Field of Barley-

Barley, Malts, Then Beer

This is a Blog post about barley that becomes malts that make beer. But it is only one of 4 elements that make beer. The whole intent of the Full stop.BREWING blog is to present fun and interesting information about what goes into making a craft beer.  Full stop. BREWING is not a brewery nor do we sell beer, we brew up some thoughts about articles that showcase the people who like and make beer. Enjoy!

American Barley It’s What Makes American Craft Beers the Standard!

Storage for barley malting

Barley Varietals Are the Foundation For Malts

The flavor of beer has many elements – barley, hops, and yeast. It should also be noted there are brewers who attribute flavor of their brands to their water source. Some in the malting industry lament that barley has not received its due when it comes to imparting beer flavors. Hops has been the center of conversation over the past few years. 

Whatever your perspective, malts/barley is also about agronomics. More than terroir, agronomics is inclusive of farming practices — fertilizing, grain density, irrigation, climate, and fungicides. Same can be said about producing wine grapes. Nonetheless, growing cereal barley for malting is more than simply putting seed in the ground, watering, and hoping mother nature cooperates.

Like most historical aspects of the U.S. beer industry, it was European immigrants who made it happen, primarily those who came from Germany. These early brewers like Anheuser-Busch, Ruhstaller, and Coors had European roots. As with early hop farmers they too were immigrants. Most of these settled in New York, California, and the Northwest. Barley in the U.S. has a long immigrant involved history. In the late 1800’s Sacramento, with a large German immigrant population, was a major barley and hops growing region and, at the time, was home to the largest brewer West of the Mississippi River.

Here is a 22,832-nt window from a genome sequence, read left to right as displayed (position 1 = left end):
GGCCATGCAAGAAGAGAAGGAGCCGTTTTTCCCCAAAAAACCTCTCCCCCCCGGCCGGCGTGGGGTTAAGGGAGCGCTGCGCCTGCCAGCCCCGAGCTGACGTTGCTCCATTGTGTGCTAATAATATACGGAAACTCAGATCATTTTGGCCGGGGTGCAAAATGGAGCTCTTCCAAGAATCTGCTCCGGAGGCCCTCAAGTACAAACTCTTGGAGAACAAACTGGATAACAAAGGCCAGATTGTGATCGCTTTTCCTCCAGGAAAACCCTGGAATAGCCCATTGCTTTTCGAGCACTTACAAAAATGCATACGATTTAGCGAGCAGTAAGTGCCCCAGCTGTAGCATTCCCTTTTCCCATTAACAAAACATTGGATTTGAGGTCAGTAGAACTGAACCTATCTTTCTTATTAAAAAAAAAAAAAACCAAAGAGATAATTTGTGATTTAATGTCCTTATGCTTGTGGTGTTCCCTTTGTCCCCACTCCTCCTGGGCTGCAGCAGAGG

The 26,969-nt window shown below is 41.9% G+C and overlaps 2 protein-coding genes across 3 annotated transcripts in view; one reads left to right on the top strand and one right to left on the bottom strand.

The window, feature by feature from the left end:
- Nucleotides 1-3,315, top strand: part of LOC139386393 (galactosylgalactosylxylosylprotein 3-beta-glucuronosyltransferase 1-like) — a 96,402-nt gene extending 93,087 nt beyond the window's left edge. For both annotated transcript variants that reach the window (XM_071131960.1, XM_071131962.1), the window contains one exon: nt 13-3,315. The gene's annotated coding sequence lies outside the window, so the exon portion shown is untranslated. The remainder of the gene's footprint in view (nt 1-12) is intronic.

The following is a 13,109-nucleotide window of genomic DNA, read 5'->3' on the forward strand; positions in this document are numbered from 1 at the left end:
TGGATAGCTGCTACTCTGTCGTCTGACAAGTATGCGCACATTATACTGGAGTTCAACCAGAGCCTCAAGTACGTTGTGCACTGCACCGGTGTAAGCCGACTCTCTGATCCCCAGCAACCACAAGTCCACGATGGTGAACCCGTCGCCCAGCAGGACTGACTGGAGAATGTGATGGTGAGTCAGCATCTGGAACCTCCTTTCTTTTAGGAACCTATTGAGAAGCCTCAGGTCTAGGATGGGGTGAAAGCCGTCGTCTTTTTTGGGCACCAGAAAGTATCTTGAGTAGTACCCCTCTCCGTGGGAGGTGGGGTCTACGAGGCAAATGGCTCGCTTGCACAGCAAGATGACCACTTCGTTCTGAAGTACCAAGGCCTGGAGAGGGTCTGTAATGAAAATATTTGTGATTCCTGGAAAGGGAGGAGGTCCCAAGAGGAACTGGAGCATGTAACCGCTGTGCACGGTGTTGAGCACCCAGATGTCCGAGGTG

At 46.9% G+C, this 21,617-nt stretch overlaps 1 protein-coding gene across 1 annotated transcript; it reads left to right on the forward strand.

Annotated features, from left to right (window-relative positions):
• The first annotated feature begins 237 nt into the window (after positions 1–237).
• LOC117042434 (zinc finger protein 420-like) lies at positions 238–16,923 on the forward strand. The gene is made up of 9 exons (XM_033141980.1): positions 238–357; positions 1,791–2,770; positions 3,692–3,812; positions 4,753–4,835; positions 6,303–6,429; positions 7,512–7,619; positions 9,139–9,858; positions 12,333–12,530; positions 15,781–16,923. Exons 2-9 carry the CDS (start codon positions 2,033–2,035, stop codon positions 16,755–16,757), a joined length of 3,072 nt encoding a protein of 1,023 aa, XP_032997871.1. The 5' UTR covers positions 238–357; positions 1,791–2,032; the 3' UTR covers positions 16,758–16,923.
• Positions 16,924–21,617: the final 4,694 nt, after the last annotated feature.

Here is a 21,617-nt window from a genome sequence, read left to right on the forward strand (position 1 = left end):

One of the oldest malt artisans is Briess Malt and Ingredient Co. headquartered in Chilton, Wisconsin. The business was started in Czechoslovakia in 1876, and the third generation immigrated to the United States in the 1950’s. They have been producing malts for the beer and food industries for almost 150 years.  The company is still family owned with the fourth and fifth generations involved in management, and its products are distributed worldwide.  Briess is best known for specialty malts which add characteristics including flavor and color to the finished beer.

Briess and other maltsters have benefitted from malt-forward beers, which have been boosted in popularity by craft brewers such as Samuel Adams, Alaska Brewing, Firestone Walker, Stone Brewing, Sierra Nevada, etc.

Malting companies also work with homebrewers, brew pubs, and micro-brewers. “You never want to bet against small producers because that is where many successful craft brewers get their start,” says Rick Redd, Regional Manager for Briess Malting. “Because we are a “specialty” maltster we also get calls from the macro-brewers.”

Another large U.S. owned malting company is Rahr Malting, which is also privately owned. Many of the other producers are large corporate agriculture entities. About a year ago Cargill agreed to sell their malting operation to Axéréal of France.

In conversations with malting companies it is apparent the business requires a lot of capital. “We commit capital to facilities, agronomic studies, research and development, and quality control to constantly produce quality barley/malt products for our customers; if you’re not innovating you falling behind,” says Redd.  

It’s All About Innovation Through Chemistry

Innovative craft beer flavors are not simply the act of mixing: malts, water, adding hops and yeast and voilà, you have your craft beer. As a consumer of craft beer, it might be fun to understand how we get to the place called “Voilà”. After all, craft beer is about interesting flavors and aromas, and we know that barley is the ‘soul’ of craft beer (at least that is what maltsters proclaim).

Barley is the premier cereal grain for making malts for beer because of its attributes in the brewing process, although wheat, oats, corn, and rye are sometimes used. For example:

  • The character of barley husk adds to the filtering process in making wort.
  • Enzymes resulting from the malting process do a great job converting starches in the grain into consumable sugars.
  • It is easier for barley to germinate, which is required to turn barley grain into malts; far more manageable than other grains such as wheat, rye, or oats.
  • Barley malts add flavor, color, and mouthfeel to the beer.